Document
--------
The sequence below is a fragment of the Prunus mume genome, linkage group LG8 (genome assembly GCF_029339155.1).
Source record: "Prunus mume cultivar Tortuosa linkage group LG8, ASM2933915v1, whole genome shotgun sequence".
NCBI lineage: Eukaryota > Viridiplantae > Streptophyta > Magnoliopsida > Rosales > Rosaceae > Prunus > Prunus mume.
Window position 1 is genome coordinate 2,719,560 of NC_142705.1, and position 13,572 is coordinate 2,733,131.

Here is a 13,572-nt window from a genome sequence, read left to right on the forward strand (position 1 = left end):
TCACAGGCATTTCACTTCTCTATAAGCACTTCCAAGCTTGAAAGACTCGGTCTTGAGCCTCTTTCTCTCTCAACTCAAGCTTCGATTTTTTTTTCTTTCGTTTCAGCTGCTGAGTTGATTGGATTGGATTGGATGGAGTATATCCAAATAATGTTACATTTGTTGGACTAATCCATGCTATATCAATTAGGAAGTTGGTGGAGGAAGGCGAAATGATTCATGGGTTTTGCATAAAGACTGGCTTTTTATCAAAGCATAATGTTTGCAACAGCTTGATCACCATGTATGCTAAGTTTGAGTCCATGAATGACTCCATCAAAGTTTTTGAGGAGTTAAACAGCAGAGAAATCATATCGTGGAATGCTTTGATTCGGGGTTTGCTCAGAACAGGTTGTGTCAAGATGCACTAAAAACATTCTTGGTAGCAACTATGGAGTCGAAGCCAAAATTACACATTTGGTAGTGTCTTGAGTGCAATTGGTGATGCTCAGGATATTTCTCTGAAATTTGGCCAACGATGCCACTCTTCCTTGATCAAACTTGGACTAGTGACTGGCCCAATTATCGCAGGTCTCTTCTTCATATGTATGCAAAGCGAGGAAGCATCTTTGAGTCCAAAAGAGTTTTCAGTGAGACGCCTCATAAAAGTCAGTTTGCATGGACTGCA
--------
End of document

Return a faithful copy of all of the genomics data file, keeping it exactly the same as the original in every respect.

The sequence below is a fragment of the Prunus mume genome, linkage group LG8 (genome assembly GCF_029339155.1).
Source record: "Prunus mume cultivar Tortuosa linkage group LG8, ASM2933915v1, whole genome shotgun sequence".
NCBI lineage: Eukaryota > Viridiplantae > Streptophyta > Magnoliopsida > Rosales > Rosaceae > Prunus > Prunus mume.
Window position 1 is genome coordinate 2,719,560 of NC_142705.1, and position 13,572 is coordinate 2,733,131.

Here is a 13,572-nt window from a genome sequence, read left to right on the forward strand (position 1 = left end):
TCACAGGCATTTCACTTCTCTATAAGCACTTCCAAGCTTGAAAGACTCGGTCTTGAGCCTCTTTCTCTCTCAACTCAAGCTTCGATTTTTTTTTCTTTCGTTTCAGCTGCTGAGTTGATTGGATTGGATTGGATGGAGTATATCCAAATAATGTTACATTTGTTGGACTAATCCATGCTATATCAATTAGGAAGTTGGTGGAGGAAGGCGAAATGATTCATGGGTTTTGCATAAAGACTGGCTTTTTATCAAAGCATAATGTTTGCAACAGCTTGATCACCATGTATGCTAAGTTTGAGTCCATGAATGACTCCATCAAAGTTTTTGAGGAGTTAAACAGCAGAGAAATCATATCGTGGAATGCTTTGATTCGGGGTTTGCTCAGAACAGGTTGTGTCAAGATGCACTAAAAACATTCTTGGTAGCAACTATGGAGTCGAAGCCAAAATTACACATTTGGTAGTGTCTTGAGTGCAATTGGTGATGCTCAGGATATTTCTCTGAAATTTGGCCAACGATGCCACTCTTCCTTGATCAAACTTGGACTAGTGACTGGCCCAATTATCGCAGGTCTCTTCTTCATATGTATGCAAAGCGAGGAAGCATCTTTGAGTCCAAAAGAGTTTTCAGTGAGACGCCTCATAAAAGTCAGTTTGCATGGACTGCA